Paris is the City of Love—which makes it the perfect city to enjoy with your dog, the love of your life. Though I’ve studied in Paris, have family in France, and have visited Paris several times with friends in the past few years, I had never felt so, er, romantic until that first night Artemis and I drove into Paris, the Eiffel Tower sparkling outside of our right window. “Artémis, we’re here,” I whispered into Artemis’ ear. (In France, Artemis goes by Artémis.) By the end of the night, Artemis had already stolen a baguette slice from me.

First, you need to know three basic guidelines to enjoying Paris with your dog:

  1. Dogs are allowed in most restaurants, cafés, bakeries, etc. You can safely assume that all vegan restaurants are dog-friendly (or so the reception at The Hoxton tells us!).
  2. Dogs are restricted in public parks.
  3. Dogs must be carried in a bag on public transportation. (Bigger dogs need a ticket of their own.)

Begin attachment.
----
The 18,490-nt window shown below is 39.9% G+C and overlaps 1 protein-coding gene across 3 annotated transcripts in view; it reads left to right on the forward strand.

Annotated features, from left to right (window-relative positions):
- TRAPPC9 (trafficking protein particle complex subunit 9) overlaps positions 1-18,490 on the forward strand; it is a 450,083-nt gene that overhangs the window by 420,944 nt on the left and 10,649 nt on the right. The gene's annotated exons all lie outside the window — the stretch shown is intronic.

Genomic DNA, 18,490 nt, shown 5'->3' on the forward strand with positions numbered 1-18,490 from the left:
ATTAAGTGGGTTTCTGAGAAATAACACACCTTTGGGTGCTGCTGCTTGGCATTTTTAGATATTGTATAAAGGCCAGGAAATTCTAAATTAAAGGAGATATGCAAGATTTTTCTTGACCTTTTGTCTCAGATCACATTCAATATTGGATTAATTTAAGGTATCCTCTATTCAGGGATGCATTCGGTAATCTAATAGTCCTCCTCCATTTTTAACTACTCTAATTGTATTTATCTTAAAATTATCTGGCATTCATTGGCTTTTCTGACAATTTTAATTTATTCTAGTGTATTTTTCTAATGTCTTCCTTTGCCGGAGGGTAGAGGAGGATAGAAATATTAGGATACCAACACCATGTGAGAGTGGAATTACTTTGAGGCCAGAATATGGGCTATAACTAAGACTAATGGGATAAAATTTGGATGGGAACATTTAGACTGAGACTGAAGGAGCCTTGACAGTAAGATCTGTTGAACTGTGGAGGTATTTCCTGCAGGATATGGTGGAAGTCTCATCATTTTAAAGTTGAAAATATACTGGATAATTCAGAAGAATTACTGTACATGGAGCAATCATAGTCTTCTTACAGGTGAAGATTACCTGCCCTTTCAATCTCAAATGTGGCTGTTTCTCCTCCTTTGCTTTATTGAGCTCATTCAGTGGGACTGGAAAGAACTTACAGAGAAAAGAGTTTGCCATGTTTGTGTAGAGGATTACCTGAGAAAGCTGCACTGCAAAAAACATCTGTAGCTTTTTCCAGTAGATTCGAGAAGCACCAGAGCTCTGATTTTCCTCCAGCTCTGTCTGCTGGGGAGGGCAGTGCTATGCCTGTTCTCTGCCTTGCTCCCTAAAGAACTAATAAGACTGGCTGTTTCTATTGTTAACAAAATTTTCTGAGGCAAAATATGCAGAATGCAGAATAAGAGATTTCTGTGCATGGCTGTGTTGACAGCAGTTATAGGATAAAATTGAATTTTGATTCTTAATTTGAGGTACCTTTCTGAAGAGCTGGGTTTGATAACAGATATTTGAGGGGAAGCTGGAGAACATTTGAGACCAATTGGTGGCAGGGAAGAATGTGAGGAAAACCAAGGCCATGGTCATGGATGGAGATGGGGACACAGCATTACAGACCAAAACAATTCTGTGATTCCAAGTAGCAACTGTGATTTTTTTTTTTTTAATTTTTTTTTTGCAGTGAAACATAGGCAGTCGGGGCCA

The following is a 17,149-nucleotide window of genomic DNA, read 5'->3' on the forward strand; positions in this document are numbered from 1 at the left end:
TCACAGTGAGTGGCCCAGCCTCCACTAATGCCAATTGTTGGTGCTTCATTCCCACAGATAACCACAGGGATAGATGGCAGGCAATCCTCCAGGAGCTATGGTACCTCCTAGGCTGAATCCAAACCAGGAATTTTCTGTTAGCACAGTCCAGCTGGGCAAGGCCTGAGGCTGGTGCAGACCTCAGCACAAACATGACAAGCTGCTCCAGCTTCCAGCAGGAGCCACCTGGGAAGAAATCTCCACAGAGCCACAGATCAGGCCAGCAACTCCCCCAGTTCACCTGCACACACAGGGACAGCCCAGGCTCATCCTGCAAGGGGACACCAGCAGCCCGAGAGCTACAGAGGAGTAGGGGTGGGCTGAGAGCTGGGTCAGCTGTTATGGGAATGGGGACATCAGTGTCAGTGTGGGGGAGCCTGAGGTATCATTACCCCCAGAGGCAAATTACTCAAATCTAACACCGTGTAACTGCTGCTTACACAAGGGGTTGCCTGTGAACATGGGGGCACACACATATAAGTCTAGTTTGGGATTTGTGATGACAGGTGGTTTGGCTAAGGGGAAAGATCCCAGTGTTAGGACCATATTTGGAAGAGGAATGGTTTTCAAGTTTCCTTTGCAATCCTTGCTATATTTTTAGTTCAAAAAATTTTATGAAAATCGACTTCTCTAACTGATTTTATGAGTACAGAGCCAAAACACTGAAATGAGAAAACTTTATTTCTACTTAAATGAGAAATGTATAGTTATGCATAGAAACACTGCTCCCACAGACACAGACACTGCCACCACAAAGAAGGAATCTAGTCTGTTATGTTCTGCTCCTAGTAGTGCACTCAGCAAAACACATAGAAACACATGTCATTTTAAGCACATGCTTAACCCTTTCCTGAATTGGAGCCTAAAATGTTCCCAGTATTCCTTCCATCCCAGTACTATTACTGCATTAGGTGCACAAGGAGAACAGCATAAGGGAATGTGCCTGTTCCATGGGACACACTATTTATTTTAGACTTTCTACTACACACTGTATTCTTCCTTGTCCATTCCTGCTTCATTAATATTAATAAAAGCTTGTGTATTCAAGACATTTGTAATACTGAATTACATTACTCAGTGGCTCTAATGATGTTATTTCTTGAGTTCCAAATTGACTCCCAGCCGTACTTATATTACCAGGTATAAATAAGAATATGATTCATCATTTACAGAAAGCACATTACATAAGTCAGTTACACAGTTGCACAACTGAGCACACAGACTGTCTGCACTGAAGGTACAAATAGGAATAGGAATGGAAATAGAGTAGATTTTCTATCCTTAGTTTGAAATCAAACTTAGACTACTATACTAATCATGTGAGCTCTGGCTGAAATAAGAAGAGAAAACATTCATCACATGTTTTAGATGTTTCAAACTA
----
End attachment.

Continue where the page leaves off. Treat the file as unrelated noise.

Unlike our approach to our guide to New York City, it doesn’t make sense to make a list of all the dog-friendly venues in Paris—there would be far too many. There is no law against having dogs inside restaurants, which means each restaurant gets to decide its own policy. Generally speaking, dogs are allowed in most sit-down restaurants in Paris, as long as they are well-behaved and don’t sit on the furniture. (They have to remain on the floor.) Worst case, restaurant management will ask you to move to a corner of the restaurant, far from the other diners. Best case, the waiter will bring your dog a water bowl before they offer you any water. To do Paris like a true French dog, you and your dog should visit the neighborhood brasseries and cafés, sitting calmly at your side while you enjoy a long, leisurely lunch.

Argos & Artemis in Paris.That said, the parks and (few) green spaces in Paris are not as dog-friendly. Until February 2019, dogs were not allowed in the public parks of Paris at all! Nowadays, well-behaved dogs on leashes are allowed, but they cannot sit on benches or defecate anywhere. (This is actually strictly enforced—Artemis sat on a bench at the Square du Temple – Elie Wiesel while I ate a sandwich from the Marché des Enfants Rouges, the oldest covered market in Paris, and two policemen politely asked me to keep her off.) Your dog cannot run off-leash in the parks of Paris, and yet, we noticed that many Parisian dogs were excellent at walking off-leash with their owners in the streets. In fact, I’m pretty sure I saw a couple dogs checking for traffic on both sides before crossing.